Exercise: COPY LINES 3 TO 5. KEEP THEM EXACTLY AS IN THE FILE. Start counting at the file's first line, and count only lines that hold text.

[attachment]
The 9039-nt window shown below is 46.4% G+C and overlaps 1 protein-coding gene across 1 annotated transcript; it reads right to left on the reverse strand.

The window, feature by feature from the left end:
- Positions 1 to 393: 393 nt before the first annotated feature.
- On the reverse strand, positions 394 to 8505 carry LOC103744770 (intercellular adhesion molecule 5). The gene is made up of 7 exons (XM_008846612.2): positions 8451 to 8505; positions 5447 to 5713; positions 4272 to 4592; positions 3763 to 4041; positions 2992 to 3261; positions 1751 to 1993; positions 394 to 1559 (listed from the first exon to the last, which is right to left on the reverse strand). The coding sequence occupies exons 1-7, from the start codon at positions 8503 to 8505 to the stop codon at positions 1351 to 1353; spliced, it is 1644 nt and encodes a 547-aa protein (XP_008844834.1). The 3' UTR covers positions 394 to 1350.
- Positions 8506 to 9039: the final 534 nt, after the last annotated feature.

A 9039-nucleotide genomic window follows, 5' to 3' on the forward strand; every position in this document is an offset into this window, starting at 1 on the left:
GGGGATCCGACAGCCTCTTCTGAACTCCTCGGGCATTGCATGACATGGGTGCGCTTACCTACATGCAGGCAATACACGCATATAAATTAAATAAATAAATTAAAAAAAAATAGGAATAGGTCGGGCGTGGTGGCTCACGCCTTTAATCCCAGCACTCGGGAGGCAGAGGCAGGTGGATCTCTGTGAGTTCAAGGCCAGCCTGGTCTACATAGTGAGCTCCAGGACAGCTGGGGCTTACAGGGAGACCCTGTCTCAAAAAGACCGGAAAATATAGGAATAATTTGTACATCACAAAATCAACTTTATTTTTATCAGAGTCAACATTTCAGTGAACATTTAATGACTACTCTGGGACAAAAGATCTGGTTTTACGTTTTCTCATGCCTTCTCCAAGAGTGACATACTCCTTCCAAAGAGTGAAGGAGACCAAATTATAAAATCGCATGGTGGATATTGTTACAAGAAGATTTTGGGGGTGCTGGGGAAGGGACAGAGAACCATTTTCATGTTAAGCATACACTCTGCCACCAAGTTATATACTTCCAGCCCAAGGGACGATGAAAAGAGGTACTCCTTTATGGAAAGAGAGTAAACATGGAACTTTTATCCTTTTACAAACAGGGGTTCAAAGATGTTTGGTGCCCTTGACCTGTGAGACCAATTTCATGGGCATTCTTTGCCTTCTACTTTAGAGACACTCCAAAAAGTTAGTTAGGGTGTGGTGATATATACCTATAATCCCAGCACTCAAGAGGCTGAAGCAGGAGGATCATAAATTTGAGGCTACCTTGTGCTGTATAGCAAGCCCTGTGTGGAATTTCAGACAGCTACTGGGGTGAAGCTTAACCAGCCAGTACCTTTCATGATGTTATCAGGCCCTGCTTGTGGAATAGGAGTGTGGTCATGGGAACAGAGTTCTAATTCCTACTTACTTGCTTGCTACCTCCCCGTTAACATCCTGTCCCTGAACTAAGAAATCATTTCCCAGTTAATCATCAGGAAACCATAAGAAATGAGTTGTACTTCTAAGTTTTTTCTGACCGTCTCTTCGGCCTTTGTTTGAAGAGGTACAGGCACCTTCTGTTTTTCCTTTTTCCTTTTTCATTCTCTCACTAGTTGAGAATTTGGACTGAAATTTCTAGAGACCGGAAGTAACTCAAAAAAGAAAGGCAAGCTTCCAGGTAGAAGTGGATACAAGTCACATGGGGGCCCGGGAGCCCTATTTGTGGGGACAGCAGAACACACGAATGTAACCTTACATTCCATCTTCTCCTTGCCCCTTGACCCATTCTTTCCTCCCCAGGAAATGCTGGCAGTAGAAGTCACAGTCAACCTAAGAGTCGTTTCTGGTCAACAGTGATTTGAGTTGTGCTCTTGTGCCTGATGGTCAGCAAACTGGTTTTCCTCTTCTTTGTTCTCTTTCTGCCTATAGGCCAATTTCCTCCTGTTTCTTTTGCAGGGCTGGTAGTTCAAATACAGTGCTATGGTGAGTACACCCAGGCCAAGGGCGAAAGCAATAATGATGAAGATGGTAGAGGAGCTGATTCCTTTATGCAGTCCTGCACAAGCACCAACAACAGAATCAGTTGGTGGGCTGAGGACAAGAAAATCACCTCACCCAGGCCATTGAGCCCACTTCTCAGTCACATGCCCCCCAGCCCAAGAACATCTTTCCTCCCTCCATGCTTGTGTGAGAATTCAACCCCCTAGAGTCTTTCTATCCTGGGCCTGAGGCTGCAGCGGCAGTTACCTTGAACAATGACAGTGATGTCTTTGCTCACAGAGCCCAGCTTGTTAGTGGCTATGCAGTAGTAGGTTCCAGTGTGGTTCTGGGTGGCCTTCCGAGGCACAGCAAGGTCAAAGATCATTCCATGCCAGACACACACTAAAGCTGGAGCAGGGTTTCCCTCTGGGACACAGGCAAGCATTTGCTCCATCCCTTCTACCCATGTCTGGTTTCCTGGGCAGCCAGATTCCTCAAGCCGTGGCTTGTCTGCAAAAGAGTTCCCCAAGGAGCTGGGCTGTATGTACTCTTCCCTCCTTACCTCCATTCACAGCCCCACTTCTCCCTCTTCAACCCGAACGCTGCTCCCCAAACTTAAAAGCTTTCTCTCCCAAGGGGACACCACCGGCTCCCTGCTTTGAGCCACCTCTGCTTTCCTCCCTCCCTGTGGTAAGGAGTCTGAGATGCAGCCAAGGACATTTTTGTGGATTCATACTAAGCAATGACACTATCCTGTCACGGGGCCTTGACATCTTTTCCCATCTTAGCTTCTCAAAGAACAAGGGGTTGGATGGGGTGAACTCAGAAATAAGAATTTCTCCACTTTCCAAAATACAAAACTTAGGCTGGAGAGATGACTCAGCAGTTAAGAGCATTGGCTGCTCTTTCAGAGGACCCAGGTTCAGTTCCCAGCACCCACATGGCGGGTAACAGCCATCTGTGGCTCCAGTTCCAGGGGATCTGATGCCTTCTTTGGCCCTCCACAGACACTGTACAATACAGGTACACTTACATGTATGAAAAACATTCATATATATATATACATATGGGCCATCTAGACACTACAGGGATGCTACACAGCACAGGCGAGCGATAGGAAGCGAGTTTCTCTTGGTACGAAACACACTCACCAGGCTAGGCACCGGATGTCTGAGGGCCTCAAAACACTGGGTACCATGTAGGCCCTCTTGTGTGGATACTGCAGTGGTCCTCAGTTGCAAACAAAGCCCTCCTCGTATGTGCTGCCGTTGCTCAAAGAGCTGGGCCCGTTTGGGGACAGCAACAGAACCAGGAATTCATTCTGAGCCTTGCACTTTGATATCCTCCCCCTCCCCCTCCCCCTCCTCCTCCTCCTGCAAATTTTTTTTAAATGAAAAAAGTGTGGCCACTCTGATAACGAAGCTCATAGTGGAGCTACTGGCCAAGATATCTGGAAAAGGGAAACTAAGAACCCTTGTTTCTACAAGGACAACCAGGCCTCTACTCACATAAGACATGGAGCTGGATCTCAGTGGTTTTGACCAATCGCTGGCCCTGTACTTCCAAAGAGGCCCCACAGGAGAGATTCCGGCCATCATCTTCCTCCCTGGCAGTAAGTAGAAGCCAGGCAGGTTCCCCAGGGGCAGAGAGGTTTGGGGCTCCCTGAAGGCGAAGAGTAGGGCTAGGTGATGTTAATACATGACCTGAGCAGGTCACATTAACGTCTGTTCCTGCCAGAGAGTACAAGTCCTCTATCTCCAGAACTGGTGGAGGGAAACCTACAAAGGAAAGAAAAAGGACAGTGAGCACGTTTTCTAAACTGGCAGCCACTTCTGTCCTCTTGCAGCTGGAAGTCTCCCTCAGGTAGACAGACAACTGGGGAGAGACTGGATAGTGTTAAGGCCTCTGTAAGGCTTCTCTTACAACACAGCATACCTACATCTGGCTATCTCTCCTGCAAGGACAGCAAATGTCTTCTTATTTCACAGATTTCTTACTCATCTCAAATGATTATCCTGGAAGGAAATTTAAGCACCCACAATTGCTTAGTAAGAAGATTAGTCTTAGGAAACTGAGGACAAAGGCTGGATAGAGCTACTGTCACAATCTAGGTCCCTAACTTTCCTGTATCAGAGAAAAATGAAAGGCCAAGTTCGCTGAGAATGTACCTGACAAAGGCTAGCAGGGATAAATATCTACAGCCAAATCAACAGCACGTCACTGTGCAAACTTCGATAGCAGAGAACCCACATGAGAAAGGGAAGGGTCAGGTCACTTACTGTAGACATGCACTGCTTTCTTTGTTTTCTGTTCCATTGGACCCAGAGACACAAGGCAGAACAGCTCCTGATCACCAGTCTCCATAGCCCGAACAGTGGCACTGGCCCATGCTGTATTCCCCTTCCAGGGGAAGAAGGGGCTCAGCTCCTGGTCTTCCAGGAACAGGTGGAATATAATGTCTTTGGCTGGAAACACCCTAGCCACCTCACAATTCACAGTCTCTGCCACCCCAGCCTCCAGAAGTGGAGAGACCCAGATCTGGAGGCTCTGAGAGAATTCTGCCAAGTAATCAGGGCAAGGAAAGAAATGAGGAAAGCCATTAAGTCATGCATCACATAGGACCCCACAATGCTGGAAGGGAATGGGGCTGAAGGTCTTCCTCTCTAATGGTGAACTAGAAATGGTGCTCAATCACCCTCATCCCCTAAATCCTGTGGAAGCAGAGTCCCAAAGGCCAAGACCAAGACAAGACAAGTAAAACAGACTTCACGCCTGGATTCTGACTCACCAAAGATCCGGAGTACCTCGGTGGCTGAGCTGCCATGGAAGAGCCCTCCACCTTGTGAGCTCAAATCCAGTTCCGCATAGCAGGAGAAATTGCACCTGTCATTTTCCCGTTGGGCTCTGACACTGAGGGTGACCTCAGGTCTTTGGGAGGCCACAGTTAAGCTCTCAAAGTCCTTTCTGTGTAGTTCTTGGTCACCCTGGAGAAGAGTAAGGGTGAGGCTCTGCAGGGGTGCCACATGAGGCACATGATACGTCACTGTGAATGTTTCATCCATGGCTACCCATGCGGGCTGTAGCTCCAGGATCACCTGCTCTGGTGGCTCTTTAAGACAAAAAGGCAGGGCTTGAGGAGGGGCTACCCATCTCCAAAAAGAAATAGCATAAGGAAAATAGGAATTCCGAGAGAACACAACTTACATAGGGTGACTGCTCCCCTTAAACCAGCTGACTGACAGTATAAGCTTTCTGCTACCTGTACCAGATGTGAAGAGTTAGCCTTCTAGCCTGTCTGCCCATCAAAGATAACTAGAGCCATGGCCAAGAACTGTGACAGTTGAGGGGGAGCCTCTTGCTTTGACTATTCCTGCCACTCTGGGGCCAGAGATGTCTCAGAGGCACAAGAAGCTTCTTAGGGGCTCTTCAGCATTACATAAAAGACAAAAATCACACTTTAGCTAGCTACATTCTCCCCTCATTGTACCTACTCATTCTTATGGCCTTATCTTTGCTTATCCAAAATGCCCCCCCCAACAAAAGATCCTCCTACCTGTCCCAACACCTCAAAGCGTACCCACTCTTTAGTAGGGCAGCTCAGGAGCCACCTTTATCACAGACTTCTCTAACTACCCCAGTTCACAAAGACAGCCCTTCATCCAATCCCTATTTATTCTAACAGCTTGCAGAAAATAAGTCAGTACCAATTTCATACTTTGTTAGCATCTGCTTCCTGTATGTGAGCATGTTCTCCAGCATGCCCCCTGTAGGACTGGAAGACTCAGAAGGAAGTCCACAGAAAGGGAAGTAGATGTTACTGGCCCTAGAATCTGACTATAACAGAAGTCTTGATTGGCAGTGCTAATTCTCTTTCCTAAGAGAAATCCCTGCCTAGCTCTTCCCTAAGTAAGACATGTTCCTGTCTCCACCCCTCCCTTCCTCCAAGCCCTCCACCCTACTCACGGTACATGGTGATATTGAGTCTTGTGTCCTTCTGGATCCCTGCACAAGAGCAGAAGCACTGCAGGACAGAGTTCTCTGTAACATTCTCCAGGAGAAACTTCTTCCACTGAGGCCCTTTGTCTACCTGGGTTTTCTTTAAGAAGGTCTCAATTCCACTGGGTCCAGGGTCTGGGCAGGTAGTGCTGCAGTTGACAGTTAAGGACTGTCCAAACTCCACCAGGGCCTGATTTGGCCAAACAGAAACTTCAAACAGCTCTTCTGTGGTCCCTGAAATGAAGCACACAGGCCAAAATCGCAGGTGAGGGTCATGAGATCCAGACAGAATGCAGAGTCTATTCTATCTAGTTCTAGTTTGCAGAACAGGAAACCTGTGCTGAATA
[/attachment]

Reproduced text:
- Positions 1 to 393: 393 nt before the first annotated feature.
- On the reverse strand, positions 394 to 8505 carry LOC103744770 (intercellular adhesion molecule 5). The gene is made up of 7 exons (XM_008846612.2): positions 8451 to 8505; positions 5447 to 5713; positions 4272 to 4592; positions 3763 to 4041; positions 2992 to 3261; positions 1751 to 1993; positions 394 to 1559 (listed from the first exon to the last, which is right to left on the reverse strand). The coding sequence occupies exons 1-7, from the start codon at positions 8503 to 8505 to the stop codon at positions 1351 to 1353; spliced, it is 1644 nt and encodes a 547-aa protein (XP_008844834.1). The 3' UTR covers positions 394 to 1350.
- Positions 8506 to 9039: the final 534 nt, after the last annotated feature.